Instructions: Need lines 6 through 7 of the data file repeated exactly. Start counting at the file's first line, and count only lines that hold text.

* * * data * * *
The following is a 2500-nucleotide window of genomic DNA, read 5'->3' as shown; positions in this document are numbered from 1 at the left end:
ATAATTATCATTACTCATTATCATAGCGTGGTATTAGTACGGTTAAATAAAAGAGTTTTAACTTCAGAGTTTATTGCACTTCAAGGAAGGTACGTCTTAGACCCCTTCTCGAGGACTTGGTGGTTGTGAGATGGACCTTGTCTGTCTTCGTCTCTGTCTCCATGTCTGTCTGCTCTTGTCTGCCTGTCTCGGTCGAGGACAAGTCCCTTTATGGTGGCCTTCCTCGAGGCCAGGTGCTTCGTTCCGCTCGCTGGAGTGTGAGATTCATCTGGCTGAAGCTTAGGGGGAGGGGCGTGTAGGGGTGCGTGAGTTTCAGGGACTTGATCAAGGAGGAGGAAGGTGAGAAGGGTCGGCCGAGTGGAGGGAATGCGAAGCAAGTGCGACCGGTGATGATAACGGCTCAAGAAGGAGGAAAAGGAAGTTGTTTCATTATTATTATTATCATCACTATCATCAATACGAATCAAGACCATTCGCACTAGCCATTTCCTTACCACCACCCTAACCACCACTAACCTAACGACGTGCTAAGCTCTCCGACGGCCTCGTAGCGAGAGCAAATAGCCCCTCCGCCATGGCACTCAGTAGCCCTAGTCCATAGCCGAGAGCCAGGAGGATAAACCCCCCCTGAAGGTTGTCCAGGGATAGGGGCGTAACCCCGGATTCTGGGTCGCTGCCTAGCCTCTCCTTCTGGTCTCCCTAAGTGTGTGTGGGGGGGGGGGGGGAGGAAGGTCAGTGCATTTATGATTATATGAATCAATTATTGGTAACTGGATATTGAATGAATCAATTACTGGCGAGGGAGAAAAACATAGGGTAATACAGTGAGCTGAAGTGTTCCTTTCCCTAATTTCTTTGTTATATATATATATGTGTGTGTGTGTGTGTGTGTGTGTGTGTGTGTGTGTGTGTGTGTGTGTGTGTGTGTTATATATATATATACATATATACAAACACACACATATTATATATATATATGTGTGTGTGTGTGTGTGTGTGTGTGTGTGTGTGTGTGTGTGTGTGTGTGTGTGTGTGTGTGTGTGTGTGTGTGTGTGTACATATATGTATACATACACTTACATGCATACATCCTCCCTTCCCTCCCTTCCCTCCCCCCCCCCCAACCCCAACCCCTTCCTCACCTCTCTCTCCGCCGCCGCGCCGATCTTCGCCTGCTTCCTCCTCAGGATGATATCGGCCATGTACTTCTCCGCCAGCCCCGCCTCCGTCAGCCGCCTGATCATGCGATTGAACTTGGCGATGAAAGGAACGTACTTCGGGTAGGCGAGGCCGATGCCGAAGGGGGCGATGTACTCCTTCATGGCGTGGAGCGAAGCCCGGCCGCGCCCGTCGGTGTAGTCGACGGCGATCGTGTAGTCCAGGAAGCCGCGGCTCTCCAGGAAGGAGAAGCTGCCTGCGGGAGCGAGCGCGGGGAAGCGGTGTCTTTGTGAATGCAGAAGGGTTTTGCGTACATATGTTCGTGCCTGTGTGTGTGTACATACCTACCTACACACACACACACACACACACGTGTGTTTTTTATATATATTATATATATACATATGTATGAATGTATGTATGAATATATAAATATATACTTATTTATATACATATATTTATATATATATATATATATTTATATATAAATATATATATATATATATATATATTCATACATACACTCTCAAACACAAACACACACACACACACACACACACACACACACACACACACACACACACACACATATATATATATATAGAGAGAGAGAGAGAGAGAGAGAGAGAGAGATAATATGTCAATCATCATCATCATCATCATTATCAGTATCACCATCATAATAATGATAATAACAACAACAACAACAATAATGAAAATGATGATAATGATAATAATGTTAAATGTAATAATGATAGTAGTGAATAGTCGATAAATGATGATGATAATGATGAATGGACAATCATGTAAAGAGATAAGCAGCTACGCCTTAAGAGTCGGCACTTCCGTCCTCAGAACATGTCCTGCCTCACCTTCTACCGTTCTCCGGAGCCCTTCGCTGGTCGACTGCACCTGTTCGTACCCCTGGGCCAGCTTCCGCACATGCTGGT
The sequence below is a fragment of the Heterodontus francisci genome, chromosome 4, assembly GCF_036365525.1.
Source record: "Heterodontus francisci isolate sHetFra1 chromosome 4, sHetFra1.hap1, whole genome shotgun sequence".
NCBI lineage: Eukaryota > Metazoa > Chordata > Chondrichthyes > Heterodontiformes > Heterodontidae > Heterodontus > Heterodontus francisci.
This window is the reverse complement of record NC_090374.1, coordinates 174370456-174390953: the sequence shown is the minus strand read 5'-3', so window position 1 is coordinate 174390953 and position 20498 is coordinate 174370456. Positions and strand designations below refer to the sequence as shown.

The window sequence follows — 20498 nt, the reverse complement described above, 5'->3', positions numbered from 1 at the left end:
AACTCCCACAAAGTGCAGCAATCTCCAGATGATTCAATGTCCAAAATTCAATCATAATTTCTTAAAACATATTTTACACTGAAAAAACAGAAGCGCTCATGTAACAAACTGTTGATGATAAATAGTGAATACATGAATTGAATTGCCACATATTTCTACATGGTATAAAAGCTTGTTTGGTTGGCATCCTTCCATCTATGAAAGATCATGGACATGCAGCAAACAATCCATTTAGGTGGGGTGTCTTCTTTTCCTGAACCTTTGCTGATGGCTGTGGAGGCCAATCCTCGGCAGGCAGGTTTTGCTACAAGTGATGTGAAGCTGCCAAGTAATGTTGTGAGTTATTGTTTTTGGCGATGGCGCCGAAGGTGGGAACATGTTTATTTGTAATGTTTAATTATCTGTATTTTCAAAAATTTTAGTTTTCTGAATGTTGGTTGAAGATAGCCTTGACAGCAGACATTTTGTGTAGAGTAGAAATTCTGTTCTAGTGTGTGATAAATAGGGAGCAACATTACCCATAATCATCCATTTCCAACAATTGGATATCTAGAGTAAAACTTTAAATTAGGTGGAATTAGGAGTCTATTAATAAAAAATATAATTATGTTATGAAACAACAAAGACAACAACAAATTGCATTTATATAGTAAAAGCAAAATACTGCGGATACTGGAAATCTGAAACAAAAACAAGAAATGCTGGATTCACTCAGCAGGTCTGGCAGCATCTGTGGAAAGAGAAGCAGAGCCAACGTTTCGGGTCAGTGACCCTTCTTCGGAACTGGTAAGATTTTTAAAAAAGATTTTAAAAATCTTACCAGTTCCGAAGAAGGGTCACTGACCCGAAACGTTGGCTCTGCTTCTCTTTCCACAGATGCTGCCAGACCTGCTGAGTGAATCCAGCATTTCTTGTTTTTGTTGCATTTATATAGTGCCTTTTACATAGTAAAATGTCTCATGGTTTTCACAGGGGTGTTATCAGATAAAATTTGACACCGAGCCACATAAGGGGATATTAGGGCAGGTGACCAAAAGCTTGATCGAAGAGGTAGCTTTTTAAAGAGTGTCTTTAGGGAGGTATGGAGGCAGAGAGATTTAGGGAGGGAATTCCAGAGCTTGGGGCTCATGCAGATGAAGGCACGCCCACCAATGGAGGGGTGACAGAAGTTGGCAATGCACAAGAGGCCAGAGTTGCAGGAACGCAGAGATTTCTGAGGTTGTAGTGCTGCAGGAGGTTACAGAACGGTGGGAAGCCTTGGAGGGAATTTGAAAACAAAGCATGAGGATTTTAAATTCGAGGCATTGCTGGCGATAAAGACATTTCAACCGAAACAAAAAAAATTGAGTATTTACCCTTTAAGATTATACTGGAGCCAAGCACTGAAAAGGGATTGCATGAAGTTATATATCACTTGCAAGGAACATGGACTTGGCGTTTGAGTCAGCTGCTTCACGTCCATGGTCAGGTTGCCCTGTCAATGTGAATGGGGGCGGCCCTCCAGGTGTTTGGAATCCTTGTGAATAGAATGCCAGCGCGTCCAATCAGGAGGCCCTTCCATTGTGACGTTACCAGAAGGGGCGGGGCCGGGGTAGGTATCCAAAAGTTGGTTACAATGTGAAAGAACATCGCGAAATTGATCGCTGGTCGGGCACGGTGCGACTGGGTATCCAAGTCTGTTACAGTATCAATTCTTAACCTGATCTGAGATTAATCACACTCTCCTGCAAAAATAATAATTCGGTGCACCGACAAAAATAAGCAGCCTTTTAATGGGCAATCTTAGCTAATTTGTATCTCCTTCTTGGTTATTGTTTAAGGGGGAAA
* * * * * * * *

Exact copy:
This window is the reverse complement of record NC_090374.1, coordinates 174370456-174390953: the sequence shown is the minus strand read 5'-3', so window position 1 is coordinate 174390953 and position 20498 is coordinate 174370456. Positions and strand designations below refer to the sequence as shown.

The window sequence follows — 20498 nt, the reverse complement described above, 5'->3', positions numbered from 1 at the left end: